Wastewater treatment plants are among the important pathways by which CEC enter the Great Lakes, with concentrations highest in the vicinity of wastewater discharges. Treated sewage is often discharged into the nearshore waters, which also provide a source of drinking water to the public. They are released into aquatic environments mainly via sewage treatment plant effluents and agricultural runoff. Since conventional sewage treatment processes fail to eliminate them efficiently, they end up in natural waters.
Despite high transformation and removal rates, many EDCs and PPCPs are persistent in the environment due to their continuous release. Adverse impacts of this diverse group of chemicals have been documented for wildlife including increased feminization of fish, sexual disorders in snails and juvenile alligators, and kidney failure in vultures leading to death. Ozonation and advanced oxidation processes (AOPs) have been reported to be extremely effective in removing these compounds.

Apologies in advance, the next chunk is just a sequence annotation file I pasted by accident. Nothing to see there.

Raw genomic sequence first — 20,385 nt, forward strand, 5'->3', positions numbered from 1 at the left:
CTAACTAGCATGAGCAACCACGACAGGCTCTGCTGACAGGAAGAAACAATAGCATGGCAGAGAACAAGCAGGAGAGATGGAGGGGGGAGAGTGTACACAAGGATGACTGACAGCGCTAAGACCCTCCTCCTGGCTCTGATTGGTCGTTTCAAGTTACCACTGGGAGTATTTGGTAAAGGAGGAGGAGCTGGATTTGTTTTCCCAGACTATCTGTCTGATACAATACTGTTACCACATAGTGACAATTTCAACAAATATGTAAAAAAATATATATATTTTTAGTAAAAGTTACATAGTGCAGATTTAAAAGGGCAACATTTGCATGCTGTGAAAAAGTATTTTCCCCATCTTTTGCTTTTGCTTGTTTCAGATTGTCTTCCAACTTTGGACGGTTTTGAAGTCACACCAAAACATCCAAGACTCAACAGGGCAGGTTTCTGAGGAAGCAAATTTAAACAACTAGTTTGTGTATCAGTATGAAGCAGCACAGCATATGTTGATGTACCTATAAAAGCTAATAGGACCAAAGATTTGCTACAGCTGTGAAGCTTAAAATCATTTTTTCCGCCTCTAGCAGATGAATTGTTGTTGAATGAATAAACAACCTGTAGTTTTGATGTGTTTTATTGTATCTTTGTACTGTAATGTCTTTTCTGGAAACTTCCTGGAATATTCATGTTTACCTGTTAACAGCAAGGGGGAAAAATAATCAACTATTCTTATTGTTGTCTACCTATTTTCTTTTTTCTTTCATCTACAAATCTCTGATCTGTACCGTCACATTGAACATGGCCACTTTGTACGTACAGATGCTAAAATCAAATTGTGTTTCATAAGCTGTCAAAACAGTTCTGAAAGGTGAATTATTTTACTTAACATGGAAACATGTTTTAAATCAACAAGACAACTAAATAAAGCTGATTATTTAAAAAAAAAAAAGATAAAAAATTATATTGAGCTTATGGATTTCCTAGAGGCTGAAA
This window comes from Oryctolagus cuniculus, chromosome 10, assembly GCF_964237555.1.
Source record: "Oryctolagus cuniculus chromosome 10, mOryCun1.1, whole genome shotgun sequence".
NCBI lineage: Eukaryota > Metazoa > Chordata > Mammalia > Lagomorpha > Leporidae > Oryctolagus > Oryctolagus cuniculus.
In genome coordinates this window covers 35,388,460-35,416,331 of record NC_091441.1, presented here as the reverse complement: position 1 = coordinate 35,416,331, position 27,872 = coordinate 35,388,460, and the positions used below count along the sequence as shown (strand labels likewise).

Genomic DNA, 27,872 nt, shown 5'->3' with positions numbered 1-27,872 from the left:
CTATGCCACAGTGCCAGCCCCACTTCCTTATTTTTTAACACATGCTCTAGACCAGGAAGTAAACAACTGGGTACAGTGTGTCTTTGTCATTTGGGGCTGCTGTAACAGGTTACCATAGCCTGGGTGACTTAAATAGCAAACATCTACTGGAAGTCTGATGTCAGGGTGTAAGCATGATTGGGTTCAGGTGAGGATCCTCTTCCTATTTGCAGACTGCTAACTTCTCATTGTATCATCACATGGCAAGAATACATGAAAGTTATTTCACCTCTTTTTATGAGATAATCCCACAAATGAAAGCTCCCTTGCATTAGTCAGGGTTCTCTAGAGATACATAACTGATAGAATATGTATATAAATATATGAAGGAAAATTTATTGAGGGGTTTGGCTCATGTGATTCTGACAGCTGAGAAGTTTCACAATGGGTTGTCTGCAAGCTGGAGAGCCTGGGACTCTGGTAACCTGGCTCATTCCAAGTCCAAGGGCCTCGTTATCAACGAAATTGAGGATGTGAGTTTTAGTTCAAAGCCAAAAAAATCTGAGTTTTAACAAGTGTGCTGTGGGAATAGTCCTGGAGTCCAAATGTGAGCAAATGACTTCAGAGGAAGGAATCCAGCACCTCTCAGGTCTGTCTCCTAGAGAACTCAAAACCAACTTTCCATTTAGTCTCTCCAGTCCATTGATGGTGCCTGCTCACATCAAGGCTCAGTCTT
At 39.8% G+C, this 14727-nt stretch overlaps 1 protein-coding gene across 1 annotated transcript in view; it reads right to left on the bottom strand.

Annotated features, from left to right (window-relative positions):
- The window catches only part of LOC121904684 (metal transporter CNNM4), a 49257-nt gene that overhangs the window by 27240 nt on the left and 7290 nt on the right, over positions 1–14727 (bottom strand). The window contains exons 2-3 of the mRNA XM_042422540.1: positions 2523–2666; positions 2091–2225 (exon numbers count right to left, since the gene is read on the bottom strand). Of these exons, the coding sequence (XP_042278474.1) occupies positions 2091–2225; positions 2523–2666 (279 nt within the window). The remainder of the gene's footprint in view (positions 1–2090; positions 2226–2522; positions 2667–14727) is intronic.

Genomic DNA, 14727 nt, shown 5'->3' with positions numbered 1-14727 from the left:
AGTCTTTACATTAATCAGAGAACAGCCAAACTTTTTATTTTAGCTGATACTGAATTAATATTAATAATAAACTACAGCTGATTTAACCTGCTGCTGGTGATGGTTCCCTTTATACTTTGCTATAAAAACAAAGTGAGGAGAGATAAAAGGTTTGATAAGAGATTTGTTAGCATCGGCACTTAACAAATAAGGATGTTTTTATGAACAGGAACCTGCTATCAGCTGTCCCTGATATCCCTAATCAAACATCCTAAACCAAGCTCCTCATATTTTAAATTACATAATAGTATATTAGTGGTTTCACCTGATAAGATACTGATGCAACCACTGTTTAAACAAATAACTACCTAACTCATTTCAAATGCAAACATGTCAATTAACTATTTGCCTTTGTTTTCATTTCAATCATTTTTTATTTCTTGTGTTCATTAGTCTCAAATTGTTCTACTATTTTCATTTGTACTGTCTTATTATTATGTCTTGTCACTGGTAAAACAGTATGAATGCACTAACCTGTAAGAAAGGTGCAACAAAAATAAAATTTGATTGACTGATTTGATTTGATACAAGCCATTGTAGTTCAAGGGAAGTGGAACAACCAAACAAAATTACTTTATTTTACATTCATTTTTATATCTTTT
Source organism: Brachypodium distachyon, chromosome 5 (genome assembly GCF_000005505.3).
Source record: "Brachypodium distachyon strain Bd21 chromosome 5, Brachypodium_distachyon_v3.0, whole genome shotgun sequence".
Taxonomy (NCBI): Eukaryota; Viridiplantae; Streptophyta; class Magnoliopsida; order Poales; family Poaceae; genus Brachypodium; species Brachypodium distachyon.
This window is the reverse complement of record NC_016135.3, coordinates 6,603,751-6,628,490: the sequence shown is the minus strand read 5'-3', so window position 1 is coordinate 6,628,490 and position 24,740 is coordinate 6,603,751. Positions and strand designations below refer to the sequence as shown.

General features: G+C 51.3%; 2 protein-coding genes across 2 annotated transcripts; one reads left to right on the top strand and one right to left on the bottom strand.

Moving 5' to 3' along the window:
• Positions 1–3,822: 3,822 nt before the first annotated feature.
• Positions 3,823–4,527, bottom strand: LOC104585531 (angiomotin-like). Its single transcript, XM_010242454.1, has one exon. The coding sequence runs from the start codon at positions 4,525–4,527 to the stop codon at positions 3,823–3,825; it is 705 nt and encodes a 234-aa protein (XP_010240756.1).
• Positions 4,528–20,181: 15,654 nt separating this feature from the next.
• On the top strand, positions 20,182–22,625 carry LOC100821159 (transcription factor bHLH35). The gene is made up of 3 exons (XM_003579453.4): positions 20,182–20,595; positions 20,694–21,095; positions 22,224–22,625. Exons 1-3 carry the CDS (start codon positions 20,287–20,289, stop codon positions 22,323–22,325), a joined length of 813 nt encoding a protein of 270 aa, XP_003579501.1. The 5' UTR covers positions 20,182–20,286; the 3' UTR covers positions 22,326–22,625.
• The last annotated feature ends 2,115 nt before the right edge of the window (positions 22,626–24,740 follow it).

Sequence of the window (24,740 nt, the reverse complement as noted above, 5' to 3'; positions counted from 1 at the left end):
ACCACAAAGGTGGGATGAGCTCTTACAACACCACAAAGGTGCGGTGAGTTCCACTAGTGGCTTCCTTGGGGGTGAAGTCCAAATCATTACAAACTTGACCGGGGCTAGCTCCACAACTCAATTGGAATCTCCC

Wednesday, November 12, 2014
Carri Lohse-Hanson, Minnesota Pollution Control Agency
In the November 2014 edition of InfoSuperior’s podcast, or audio interview series, Thunder Bay Remedial Plan Coordinator Jim Bailey speaks with Carri Lohse-Hanson of the Minnesota Pollution Control Agency (MPCA). Carri is a long-serving member of the Lake Superior Binational Program to Restore and Protect the Lake Superior basin ecosystem. She is the Lake Superior Binational Program Coordinator with Minnesota Pollution Control Agency and works in St. Paul, Minnesota under the direction of MPCA’s Duluth, Minnesota office.
Carri is well known to many, many agency people and citizens from around the entire lake, both in Canada and USA, who have been active in Lake Superior restoration and protection. Carri has been a driving force in the Binational Program and has overseen multiple successful efforts aimed at reducing chemical contamination. These efforts include mercury reduction, PCB reduction, pesticide reduction and open burning reduction aimed at dioxins. Carri currently serves as U.S. Co-chair for the Binational Program Chemical Committee. Carri will be retiring in January, 2015.